2021 CMSC Annual Meeting

Multiple Sclerosis: The Relationship of Cognitive Impairment and Self-Efficacy of Medication Management


Background: Multiple Sclerosis (MS) is a chronic disease for which there are multiple disease modifying therapies and symptomatic medications. Impaired self-efficacy of medication management can result in sub-optimal outcomes. Cognitive impairment in people with MS (PwMS) can impact multiple cognitive domains (CD) to varying degrees and combinations. The relationship of cognitive impairment across multiple CD to medication management in PwMS remains uncertain. Impaired medication management might adversely impact well-being, as well as social and physical functioning. Improved awareness of patient centric impaired self-efficacy of medication management might provide proactive opportunities for intervention.
Objectives: To explore the relationships between self-efficacy of managing medication and cognition function in PwMS.
Methods: Retrospective chart review of PwMS who underwent standardized multi-domain computerized cognitive testing (CAB, Ntrax) and completed patient reported outcomes (PRO) including Self-Efficacy for Managing Medication and Treatments (MM-4). CAB includes 7 cognitive domains: memory (Mem), executive function (Exe), attention (Att), information processing speed (Inf), visual spatial (Vis), verbal function (Ver), motor skills (Mot) as well as a global cognitive summary score (GCS).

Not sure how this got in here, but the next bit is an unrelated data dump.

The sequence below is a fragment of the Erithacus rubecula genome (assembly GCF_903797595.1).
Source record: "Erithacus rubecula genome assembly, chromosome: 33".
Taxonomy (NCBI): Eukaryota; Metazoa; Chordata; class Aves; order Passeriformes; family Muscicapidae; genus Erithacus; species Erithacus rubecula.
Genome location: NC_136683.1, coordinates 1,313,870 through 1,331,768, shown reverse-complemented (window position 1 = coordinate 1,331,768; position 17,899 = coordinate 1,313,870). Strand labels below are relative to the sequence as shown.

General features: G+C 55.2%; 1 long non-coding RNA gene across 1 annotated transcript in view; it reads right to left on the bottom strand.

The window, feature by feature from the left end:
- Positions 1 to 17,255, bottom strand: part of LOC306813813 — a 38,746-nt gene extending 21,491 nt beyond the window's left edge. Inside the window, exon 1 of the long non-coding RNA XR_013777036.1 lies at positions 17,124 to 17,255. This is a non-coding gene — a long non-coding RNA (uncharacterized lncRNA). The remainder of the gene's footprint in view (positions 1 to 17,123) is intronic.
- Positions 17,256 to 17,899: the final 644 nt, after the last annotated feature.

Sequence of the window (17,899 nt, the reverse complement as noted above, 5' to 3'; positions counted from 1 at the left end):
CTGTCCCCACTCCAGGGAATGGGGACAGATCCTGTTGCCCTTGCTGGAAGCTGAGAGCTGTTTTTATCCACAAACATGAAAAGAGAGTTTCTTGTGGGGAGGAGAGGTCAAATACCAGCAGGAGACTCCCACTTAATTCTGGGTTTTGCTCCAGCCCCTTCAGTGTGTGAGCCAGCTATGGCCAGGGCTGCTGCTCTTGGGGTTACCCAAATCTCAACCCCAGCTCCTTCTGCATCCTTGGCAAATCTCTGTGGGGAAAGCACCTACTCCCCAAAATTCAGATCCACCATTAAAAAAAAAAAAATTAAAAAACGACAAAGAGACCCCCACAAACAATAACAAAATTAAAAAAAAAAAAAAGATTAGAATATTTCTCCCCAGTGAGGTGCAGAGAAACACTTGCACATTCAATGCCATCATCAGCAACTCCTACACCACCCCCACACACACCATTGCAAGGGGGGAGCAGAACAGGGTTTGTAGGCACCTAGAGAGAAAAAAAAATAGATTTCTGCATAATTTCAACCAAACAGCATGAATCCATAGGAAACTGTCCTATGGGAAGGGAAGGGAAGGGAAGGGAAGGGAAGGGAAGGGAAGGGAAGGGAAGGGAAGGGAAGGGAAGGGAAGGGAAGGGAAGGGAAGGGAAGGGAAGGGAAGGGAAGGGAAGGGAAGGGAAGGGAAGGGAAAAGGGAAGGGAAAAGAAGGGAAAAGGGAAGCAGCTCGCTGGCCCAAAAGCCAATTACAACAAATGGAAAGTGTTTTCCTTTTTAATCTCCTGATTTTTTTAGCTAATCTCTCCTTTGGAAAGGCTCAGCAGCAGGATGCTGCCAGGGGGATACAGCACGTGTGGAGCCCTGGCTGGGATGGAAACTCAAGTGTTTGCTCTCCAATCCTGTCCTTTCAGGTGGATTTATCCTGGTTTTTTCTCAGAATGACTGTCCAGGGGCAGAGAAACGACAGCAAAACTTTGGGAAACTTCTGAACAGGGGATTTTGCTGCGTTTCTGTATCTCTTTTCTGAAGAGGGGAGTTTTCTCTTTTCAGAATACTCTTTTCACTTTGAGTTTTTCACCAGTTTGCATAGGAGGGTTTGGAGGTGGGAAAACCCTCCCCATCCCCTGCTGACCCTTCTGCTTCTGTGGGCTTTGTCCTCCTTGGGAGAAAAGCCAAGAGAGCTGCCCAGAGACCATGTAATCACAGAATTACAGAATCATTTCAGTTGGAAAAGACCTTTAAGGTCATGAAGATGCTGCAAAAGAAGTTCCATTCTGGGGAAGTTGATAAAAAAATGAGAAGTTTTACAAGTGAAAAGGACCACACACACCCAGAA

Results: 338 PwMS (74% female, age = 50.6 ± 11.7 years) Regression modeling showed the following relationships between MM-4: GCS (r2 = 0.16, p = p < 0.05), Mem (r2 = 0.01, p < 0.05), Exe (r2 = 0.32, p < 0.05), Vis (r2 = 0.05 p < 0.05), Ver (r2 = 0.07, p < 0.05), Att (r2 = 0.29, p < 0.05), Inf (r2 = 0.21, p < 0.05), Mot (r2 = 0.08 p < 0.05). Conclusions: Increasing cognitive impairment is associated with worse self-efficacy for managing medication and treatment. Progressive impairment of Specific CD are associated with progressive impairment of MM-4. Executive function shows the most significant relationship with MM-4 followed by attention and information processing. Incorporation of CAB into routine care can provide value added patient centric information that might offer opportunities to enhance care and outcomes in PwMS.